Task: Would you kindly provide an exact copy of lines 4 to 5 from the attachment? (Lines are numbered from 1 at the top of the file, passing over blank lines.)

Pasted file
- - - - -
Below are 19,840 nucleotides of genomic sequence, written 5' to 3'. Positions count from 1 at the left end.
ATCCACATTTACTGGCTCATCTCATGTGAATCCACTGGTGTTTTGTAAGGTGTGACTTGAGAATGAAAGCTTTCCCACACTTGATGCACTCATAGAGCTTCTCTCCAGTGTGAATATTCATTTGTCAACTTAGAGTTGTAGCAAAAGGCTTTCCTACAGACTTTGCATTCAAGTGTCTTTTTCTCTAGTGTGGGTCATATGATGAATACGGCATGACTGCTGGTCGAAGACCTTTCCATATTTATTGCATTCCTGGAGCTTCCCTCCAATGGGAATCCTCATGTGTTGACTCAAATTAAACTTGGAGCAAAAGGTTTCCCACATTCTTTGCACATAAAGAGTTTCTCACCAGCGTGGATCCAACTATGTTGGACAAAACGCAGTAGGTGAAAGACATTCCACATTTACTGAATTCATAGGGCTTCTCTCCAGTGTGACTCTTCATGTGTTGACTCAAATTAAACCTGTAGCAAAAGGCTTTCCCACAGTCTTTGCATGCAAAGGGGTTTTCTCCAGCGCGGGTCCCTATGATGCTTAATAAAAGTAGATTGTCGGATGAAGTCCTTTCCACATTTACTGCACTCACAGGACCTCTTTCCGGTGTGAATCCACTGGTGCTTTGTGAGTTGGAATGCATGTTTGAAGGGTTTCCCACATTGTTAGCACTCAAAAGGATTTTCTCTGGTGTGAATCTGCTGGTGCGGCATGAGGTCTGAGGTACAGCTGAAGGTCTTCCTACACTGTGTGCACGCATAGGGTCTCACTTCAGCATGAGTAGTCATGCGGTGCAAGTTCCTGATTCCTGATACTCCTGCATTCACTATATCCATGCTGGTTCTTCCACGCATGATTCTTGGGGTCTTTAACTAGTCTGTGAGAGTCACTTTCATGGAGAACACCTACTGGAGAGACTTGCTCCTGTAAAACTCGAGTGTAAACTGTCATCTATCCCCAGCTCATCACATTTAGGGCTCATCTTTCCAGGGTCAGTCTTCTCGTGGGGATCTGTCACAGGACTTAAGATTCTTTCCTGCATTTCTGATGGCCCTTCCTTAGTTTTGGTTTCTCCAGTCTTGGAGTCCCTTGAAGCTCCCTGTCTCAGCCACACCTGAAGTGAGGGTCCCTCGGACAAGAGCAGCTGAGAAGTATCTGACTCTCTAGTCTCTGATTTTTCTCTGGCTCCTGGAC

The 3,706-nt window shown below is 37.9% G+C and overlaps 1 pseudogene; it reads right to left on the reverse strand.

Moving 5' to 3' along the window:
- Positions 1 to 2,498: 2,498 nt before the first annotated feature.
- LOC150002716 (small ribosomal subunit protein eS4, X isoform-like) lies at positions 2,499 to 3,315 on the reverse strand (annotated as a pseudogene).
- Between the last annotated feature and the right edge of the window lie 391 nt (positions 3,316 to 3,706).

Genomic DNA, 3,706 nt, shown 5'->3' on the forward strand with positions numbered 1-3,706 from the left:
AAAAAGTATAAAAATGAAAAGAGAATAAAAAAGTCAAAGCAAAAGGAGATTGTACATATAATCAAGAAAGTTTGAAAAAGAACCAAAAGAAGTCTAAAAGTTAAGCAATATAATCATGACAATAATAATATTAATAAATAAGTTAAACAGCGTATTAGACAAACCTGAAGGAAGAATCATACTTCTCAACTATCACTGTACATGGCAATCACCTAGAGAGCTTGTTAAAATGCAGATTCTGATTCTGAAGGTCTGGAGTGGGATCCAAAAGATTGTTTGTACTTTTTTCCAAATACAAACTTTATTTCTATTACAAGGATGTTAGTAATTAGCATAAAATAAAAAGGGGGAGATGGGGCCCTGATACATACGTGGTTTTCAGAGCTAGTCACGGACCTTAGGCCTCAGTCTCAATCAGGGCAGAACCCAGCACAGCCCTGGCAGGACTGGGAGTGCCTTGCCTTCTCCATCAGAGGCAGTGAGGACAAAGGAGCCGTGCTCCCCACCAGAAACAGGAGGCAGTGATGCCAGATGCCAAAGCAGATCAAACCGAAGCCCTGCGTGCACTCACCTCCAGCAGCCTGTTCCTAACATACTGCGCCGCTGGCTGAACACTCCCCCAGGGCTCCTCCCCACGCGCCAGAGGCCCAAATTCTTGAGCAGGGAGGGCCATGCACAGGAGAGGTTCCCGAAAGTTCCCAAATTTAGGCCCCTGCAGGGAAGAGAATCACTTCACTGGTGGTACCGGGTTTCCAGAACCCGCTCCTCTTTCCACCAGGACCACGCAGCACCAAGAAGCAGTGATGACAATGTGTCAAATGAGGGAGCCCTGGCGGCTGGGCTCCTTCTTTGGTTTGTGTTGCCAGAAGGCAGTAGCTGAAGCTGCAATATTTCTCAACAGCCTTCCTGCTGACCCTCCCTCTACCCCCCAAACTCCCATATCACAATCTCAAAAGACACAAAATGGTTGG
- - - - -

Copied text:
Moving 5' to 3' along the window:
- Positions 1 to 2,498: 2,498 nt before the first annotated feature.